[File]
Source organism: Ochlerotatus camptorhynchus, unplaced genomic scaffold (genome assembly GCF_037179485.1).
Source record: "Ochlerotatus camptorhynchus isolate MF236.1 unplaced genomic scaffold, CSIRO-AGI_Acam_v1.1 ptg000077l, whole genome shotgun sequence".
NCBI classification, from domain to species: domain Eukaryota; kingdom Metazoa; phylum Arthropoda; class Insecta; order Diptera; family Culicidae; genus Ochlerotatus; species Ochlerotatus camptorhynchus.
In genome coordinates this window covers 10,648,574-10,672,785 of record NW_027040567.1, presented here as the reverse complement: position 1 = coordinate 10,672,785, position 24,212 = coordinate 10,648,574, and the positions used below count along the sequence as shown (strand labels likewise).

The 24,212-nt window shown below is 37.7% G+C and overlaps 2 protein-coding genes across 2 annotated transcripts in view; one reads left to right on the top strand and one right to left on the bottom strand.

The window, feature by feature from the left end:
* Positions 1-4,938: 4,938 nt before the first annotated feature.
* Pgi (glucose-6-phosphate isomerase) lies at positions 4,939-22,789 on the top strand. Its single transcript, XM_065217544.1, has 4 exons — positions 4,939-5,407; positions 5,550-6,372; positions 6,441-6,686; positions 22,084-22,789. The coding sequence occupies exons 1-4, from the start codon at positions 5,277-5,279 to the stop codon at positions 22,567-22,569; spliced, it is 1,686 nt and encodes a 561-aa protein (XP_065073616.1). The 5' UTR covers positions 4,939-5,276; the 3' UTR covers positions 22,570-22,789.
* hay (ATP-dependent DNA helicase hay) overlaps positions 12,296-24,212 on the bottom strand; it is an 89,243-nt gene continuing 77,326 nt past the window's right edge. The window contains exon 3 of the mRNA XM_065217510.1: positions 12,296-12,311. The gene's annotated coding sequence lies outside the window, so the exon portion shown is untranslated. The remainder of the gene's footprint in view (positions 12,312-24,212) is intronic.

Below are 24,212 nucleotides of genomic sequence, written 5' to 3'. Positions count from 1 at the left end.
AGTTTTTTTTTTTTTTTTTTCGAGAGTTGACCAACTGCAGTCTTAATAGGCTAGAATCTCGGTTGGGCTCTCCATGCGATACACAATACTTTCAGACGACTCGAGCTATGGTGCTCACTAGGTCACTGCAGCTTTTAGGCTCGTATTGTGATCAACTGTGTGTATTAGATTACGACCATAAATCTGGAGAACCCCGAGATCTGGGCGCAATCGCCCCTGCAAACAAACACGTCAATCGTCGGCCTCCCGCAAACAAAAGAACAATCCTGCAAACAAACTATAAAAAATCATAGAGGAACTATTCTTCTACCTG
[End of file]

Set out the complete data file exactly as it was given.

Source organism: Ochlerotatus camptorhynchus, unplaced genomic scaffold (genome assembly GCF_037179485.1).
Source record: "Ochlerotatus camptorhynchus isolate MF236.1 unplaced genomic scaffold, CSIRO-AGI_Acam_v1.1 ptg000077l, whole genome shotgun sequence".
NCBI classification, from domain to species: domain Eukaryota; kingdom Metazoa; phylum Arthropoda; class Insecta; order Diptera; family Culicidae; genus Ochlerotatus; species Ochlerotatus camptorhynchus.
In genome coordinates this window covers 10,648,574-10,672,785 of record NW_027040567.1, presented here as the reverse complement: position 1 = coordinate 10,672,785, position 24,212 = coordinate 10,648,574, and the positions used below count along the sequence as shown (strand labels likewise).

The 24,212-nt window shown below is 37.7% G+C and overlaps 2 protein-coding genes across 2 annotated transcripts in view; one reads left to right on the top strand and one right to left on the bottom strand.

The window, feature by feature from the left end:
* Positions 1-4,938: 4,938 nt before the first annotated feature.
* Pgi (glucose-6-phosphate isomerase) lies at positions 4,939-22,789 on the top strand. Its single transcript, XM_065217544.1, has 4 exons — positions 4,939-5,407; positions 5,550-6,372; positions 6,441-6,686; positions 22,084-22,789. The coding sequence occupies exons 1-4, from the start codon at positions 5,277-5,279 to the stop codon at positions 22,567-22,569; spliced, it is 1,686 nt and encodes a 561-aa protein (XP_065073616.1). The 5' UTR covers positions 4,939-5,276; the 3' UTR covers positions 22,570-22,789.
* hay (ATP-dependent DNA helicase hay) overlaps positions 12,296-24,212 on the bottom strand; it is an 89,243-nt gene continuing 77,326 nt past the window's right edge. The window contains exon 3 of the mRNA XM_065217510.1: positions 12,296-12,311. The gene's annotated coding sequence lies outside the window, so the exon portion shown is untranslated. The remainder of the gene's footprint in view (positions 12,312-24,212) is intronic.

Below are 24,212 nucleotides of genomic sequence, written 5' to 3'. Positions count from 1 at the left end.
AGTTTTTTTTTTTTTTTTTTCGAGAGTTGACCAACTGCAGTCTTAATAGGCTAGAATCTCGGTTGGGCTCTCCATGCGATACACAATACTTTCAGACGACTCGAGCTATGGTGCTCACTAGGTCACTGCAGCTTTTAGGCTCGTATTGTGATCAACTGTGTGTATTAGATTACGACCATAAATCTGGAGAACCCCGAGATCTGGGCGCAATCGCCCCTGCAAACAAACACGTCAATCGTCGGCCTCCCGCAAACAAAAGAACAATCCTGCAAACAAACTATAAAAAATCATAGAGGAACTATTCTTCTACCTG